In Saudi Arabia, archaeologists have discovered a 4,500-year-old highway network full of well-preserved ancient tombs. The discovery was made after University of Western Australia researchers carried out a large-scale investigation last year. Holocene journal published the research findings in December.
The excavation was conducted, ground surveys were completed, aerial surveys were conducted with helicopters, and satellite imagery was examined. ‘The people, who live in these areas, have known about them for thousands of years. But I think it wasn’t really known until we got satellite imagery that just how widespread they are,’ researcher Matthew Dalton told CNN.
Pendants or rings form the shape of these tombs. Pendant tombs have a ‘beautiful tail’, while ring tombs have a cairn enclosed by a wall up to two meters tall. The researchers used radiocarbon dating to determine that a concentrated group of samples dated back between 2600 BC and 2000 BC. The team observed approximately 18,000 tombs along the funerary avenues.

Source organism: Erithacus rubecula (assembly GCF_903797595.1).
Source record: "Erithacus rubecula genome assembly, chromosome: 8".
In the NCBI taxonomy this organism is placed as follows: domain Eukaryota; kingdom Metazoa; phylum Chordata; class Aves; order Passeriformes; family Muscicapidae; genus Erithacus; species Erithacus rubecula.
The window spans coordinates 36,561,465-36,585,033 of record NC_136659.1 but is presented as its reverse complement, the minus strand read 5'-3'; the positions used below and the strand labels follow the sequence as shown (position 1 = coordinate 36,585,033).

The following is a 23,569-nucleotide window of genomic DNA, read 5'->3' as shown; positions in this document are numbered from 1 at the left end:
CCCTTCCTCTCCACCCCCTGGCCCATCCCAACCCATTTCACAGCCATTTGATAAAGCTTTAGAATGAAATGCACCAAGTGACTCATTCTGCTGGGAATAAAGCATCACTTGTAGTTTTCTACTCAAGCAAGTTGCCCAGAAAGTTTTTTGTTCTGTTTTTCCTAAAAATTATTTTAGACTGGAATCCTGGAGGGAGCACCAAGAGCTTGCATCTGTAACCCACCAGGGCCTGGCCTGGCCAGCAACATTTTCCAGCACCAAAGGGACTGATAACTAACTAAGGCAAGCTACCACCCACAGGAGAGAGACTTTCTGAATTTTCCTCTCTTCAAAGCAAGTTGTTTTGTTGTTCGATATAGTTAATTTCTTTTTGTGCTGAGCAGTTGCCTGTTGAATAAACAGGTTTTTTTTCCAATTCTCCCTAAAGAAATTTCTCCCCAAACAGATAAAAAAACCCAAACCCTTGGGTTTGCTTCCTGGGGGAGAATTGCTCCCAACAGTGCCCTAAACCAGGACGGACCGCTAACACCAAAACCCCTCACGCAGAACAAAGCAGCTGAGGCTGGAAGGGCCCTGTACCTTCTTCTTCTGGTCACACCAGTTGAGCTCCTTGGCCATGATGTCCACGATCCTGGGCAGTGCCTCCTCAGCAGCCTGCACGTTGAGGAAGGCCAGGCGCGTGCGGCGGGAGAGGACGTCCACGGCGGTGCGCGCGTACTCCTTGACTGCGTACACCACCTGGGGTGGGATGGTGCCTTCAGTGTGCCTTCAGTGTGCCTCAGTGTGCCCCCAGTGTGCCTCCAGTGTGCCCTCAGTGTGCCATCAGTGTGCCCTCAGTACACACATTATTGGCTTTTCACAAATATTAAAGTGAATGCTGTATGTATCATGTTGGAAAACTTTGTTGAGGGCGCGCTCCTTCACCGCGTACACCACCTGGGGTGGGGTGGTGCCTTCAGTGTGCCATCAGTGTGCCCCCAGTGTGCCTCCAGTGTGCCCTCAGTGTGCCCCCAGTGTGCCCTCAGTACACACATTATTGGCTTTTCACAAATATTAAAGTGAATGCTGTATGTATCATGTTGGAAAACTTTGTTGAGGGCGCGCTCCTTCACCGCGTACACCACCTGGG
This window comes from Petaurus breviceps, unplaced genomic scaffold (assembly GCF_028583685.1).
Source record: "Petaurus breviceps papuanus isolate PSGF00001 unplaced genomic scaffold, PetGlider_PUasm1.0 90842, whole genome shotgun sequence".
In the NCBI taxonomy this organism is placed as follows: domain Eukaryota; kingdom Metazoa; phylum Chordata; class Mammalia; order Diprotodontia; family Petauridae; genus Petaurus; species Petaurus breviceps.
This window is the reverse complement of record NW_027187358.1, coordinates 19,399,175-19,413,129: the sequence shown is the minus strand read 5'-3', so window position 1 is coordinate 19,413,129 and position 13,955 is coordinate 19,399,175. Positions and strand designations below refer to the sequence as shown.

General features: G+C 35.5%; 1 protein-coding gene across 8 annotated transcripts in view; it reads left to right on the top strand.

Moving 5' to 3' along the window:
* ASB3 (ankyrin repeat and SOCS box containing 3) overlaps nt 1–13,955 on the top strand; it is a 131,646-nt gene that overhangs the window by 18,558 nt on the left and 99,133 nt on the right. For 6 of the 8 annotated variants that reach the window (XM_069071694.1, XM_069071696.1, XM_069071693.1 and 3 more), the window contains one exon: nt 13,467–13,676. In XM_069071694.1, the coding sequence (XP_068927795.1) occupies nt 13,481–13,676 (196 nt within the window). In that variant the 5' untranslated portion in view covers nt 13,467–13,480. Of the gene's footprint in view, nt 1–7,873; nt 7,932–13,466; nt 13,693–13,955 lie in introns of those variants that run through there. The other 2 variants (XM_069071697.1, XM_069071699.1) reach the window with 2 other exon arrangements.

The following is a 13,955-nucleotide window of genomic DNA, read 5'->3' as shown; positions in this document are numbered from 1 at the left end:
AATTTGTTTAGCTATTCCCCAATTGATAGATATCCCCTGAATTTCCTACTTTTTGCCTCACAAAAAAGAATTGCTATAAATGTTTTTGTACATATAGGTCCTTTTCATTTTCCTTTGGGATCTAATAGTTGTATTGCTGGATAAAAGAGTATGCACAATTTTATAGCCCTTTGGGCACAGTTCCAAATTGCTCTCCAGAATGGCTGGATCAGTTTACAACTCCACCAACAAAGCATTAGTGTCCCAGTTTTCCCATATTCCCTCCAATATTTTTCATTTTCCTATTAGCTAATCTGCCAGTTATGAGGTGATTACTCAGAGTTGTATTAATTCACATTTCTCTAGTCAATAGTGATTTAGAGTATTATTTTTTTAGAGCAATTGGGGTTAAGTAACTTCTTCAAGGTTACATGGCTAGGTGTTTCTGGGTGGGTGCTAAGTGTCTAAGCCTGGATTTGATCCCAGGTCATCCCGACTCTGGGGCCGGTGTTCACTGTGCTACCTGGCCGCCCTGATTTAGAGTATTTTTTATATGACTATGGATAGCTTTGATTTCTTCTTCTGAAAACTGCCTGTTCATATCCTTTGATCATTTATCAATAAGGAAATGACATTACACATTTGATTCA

‘These tombs are 4,500 years old, and they’re still standing to their original height, which is really unheard of. So, I think that’s what particularly marks Saudi Arabia out from the rest of the region — just the level of preservation is unbelievable,’ researcher Melissa Kennedy.